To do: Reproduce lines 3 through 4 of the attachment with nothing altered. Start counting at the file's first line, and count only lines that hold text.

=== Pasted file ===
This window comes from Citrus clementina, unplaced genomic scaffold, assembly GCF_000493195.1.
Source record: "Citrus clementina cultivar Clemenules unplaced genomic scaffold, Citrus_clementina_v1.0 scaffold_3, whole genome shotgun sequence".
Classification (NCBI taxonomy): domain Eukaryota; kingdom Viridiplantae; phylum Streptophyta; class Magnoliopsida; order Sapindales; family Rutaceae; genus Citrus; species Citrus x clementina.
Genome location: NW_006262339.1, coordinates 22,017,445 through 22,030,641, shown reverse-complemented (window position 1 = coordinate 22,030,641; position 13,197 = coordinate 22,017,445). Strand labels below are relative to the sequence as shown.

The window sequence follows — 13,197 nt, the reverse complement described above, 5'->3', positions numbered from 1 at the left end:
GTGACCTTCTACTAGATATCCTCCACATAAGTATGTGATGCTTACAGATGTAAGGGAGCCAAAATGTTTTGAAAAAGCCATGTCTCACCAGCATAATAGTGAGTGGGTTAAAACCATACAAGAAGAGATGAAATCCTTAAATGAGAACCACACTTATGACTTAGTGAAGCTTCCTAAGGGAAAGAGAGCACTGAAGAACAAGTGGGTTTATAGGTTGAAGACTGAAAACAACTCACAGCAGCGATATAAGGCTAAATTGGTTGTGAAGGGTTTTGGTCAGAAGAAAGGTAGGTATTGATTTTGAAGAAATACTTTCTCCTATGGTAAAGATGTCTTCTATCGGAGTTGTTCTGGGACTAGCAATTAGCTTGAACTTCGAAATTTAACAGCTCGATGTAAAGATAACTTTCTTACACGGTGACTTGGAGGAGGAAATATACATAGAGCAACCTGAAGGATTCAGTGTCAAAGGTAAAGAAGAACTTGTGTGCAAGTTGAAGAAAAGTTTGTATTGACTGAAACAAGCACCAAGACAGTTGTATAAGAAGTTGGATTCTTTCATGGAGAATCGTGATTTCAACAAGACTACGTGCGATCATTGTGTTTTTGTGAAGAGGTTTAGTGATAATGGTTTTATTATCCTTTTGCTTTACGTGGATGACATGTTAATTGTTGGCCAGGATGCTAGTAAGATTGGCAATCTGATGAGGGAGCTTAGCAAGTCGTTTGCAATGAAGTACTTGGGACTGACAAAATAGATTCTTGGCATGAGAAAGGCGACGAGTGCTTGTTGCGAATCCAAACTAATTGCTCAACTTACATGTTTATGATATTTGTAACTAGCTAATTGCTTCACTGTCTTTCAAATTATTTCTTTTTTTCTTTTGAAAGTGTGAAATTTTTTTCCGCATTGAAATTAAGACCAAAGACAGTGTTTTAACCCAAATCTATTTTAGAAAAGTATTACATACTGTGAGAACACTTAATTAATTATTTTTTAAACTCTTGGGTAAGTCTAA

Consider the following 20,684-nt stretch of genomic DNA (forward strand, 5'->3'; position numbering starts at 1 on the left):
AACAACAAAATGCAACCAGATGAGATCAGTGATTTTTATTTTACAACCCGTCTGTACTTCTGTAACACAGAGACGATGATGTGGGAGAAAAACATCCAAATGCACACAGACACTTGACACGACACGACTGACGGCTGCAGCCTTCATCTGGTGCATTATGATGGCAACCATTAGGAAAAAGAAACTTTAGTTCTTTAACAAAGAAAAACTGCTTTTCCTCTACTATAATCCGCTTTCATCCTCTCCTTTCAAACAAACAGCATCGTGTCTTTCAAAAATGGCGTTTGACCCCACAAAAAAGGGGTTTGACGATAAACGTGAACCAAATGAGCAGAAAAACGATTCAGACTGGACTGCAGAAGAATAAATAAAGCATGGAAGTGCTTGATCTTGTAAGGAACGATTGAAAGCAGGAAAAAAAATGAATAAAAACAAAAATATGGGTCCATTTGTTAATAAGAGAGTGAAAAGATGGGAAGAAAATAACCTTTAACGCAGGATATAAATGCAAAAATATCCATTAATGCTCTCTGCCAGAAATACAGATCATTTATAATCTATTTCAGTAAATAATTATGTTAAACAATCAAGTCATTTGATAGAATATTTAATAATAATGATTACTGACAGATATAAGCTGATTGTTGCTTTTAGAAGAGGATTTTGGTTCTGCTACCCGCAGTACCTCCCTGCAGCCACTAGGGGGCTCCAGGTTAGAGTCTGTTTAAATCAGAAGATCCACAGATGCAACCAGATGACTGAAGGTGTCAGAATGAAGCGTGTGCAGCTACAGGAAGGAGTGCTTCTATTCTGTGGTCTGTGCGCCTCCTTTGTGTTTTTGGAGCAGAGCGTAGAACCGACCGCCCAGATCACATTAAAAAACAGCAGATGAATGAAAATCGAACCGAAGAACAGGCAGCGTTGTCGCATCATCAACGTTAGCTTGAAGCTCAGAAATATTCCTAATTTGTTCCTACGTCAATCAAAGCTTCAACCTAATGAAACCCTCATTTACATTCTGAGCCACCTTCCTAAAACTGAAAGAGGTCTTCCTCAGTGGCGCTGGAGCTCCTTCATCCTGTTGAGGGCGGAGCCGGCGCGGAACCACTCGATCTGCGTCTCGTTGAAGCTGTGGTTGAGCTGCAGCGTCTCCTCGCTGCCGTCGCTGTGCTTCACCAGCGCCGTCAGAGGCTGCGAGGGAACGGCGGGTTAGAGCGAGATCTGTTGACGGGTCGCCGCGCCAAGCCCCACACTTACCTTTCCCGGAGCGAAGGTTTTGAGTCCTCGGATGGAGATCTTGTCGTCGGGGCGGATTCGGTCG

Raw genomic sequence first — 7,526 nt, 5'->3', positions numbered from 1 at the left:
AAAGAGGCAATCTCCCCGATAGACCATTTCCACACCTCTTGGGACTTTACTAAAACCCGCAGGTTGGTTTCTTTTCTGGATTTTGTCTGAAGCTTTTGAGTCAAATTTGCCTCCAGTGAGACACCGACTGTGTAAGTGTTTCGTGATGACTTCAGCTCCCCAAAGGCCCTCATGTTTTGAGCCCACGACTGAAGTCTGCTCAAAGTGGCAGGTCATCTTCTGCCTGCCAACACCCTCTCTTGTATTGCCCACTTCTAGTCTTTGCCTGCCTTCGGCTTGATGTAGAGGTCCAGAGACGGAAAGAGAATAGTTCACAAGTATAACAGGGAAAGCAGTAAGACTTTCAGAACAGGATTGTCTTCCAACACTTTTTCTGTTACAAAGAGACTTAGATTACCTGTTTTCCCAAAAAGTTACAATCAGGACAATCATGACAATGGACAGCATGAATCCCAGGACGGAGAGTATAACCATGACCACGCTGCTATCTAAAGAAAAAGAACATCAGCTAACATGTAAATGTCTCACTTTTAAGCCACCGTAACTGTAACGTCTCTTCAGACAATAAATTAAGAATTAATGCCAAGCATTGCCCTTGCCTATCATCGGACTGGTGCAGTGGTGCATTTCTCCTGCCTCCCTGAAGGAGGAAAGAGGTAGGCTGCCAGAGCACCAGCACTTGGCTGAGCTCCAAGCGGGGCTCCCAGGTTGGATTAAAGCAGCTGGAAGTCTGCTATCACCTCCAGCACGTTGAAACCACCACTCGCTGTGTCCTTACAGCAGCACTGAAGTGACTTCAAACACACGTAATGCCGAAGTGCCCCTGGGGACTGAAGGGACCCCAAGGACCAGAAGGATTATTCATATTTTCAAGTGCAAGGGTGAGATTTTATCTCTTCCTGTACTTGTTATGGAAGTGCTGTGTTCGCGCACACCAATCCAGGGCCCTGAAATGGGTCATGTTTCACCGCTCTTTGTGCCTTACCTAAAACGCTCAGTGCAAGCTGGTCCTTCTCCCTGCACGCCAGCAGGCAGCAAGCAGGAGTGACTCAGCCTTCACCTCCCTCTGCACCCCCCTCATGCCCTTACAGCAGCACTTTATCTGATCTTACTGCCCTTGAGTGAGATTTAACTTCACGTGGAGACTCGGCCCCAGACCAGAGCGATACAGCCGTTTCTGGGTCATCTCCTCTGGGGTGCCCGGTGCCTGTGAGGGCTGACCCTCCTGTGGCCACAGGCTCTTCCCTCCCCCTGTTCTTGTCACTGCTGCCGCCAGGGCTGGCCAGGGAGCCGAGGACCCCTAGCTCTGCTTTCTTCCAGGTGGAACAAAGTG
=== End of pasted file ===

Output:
Classification (NCBI taxonomy): domain Eukaryota; kingdom Viridiplantae; phylum Streptophyta; class Magnoliopsida; order Sapindales; family Rutaceae; genus Citrus; species Citrus x clementina.
Genome location: NW_006262339.1, coordinates 22,017,445 through 22,030,641, shown reverse-complemented (window position 1 = coordinate 22,030,641; position 13,197 = coordinate 22,017,445). Strand labels below are relative to the sequence as shown.